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Migratory birds at the Gharana Wetlands, Jammu | Travel Review |

Location: Gharana Wetlands, Suchetgarh, RS Pura, Jammu

Area: 40 acres approximately

Distance: 35 Kms from Jammu city

Last Sunday, I headed out to visit the Gharana Wetlands area where about 50 species of migratory birds reportedly arrive every winter. Bird photography is quite a hobby for me and so armed with my trusted Canon DSLR, I set out towards the wetlands.

Bar-headed-geese-migratory-birds-gharana-wetlands-suchetgarh-jammu-travel-review-photography- gateway-jungle-trees-waterUp until a few years ago, this area was encroached and neglected by the nearby villagers and the administration. But a recent order from the High Court, following a PIL, has resulted in government action to preserve this precious habitat of migratory birds.

I was mighty impressed with the efforts taken so far to announce the presence of this protected zone in the vicinity.ย Large signages on the roads easily led to the spot and the locals too were quite used to seeing people flock to the area to have a peek at the migratory avian population.

Indo-Pak Border

Since this area is barely a few kilometers from the Indo-Pak border, the migratory birds face a lot of disturbance and have trouble breeding and finding food. Besides declaring this a protected wildlife region, the officials also have the tough task of ensuring peace and quiet in this area.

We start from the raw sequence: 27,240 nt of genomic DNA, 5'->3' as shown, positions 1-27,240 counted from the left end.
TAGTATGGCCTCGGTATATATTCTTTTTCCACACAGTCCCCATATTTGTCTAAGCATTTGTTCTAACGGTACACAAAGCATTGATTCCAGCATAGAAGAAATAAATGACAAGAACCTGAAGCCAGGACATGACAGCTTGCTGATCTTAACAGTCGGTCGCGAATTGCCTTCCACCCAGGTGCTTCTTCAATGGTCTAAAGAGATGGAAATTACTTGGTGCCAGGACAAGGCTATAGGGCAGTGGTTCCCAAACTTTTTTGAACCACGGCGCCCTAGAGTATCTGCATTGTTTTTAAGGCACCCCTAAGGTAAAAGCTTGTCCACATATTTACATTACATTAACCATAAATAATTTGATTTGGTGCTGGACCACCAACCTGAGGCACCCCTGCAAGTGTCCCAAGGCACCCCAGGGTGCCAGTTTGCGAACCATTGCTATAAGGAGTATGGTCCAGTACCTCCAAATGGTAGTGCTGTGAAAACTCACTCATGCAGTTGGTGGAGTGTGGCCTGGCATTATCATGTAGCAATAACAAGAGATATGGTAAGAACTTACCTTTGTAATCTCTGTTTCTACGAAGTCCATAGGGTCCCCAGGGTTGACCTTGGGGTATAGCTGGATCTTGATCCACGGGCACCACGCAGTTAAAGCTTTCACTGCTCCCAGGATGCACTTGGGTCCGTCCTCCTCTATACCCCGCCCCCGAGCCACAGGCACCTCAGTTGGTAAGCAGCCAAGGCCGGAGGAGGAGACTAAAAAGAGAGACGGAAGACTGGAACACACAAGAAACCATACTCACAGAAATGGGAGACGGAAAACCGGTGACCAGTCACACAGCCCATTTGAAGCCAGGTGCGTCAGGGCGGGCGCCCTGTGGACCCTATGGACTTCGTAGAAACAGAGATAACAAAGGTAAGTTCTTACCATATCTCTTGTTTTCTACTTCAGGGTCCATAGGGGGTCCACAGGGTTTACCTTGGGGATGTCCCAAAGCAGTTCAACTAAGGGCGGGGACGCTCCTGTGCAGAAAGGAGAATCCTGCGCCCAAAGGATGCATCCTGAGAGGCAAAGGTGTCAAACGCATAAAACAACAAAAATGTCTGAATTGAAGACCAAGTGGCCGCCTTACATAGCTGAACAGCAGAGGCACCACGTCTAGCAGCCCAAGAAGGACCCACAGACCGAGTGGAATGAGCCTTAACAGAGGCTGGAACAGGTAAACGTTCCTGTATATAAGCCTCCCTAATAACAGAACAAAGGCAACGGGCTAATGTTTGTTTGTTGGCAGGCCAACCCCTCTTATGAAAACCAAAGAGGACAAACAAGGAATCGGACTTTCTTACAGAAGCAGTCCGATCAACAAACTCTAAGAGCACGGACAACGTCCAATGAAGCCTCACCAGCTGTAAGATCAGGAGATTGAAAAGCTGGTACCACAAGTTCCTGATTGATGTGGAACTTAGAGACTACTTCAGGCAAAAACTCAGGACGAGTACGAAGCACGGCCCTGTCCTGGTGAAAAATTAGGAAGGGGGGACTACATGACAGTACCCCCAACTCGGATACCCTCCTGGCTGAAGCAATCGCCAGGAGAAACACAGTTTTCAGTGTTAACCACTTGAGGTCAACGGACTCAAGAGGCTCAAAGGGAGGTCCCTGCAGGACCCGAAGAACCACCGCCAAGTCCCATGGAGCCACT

I could spot the last BSF post in the distance and noticed the border fencing too. It was quite an amazing feeling to see the border this up close which actually looked very ordinary since it looked like a fence was erected in the middle of a field, dividing it on either sides. I had half expected to see loads of armed soldiers and a vast stretch on no-man’s land in between the two borders.Bar-headed-geese-migratory-birds-gharana-wetlands-suchetgarh-jammu-travel-review-photography- sunrise-blue-skies-water-reflection

The early morning vibe of the azure blue skies which was tinted in beautiful hues by the rising sun was so lovely. I couldn’t stop from clicking a few pictures and marveled at the sharp colors everywhere in the absence of smog and pollution. Such dawn sights made it worth my while to get up this early in the morning and make the trip.

Bird count for the day

  1. Bar-headed Geese
  2. Gadwall Duck
  3. White throated Kingfisher
  4. Indian Moorhen
  5. Purple Swamp Hen
  6. Black Winged Stilts
  7. Green Shanks
  8. Common Teal
  9. Northern Pintails
  10. Northern Shovlers
  11. White Breasted Ibis
  12. Eurasian Wigeon
  13. Red Wattled Lapwing
  14. Warbling White-Eye
  15. Cattle Egret
  16. Spotted Owlet
  17. Long Tailed Shrike
  18. White throated Canary

It was an amazing day to sight a multitude of avian species at the Gharana wetlands. The most popular were of course the Bar-headed geese which began arriving around 8.30 a.m. and quickly settled in the water.ย  The stunning sight of large flocks of these birds making gracious landing on the water is something I will never ever forget.

Bar-headed-geese-migratory-birds-gharana-wetlands-suchetgarh-jammu-travel-review-photography- gateway-jungle-trees-water - migratory birds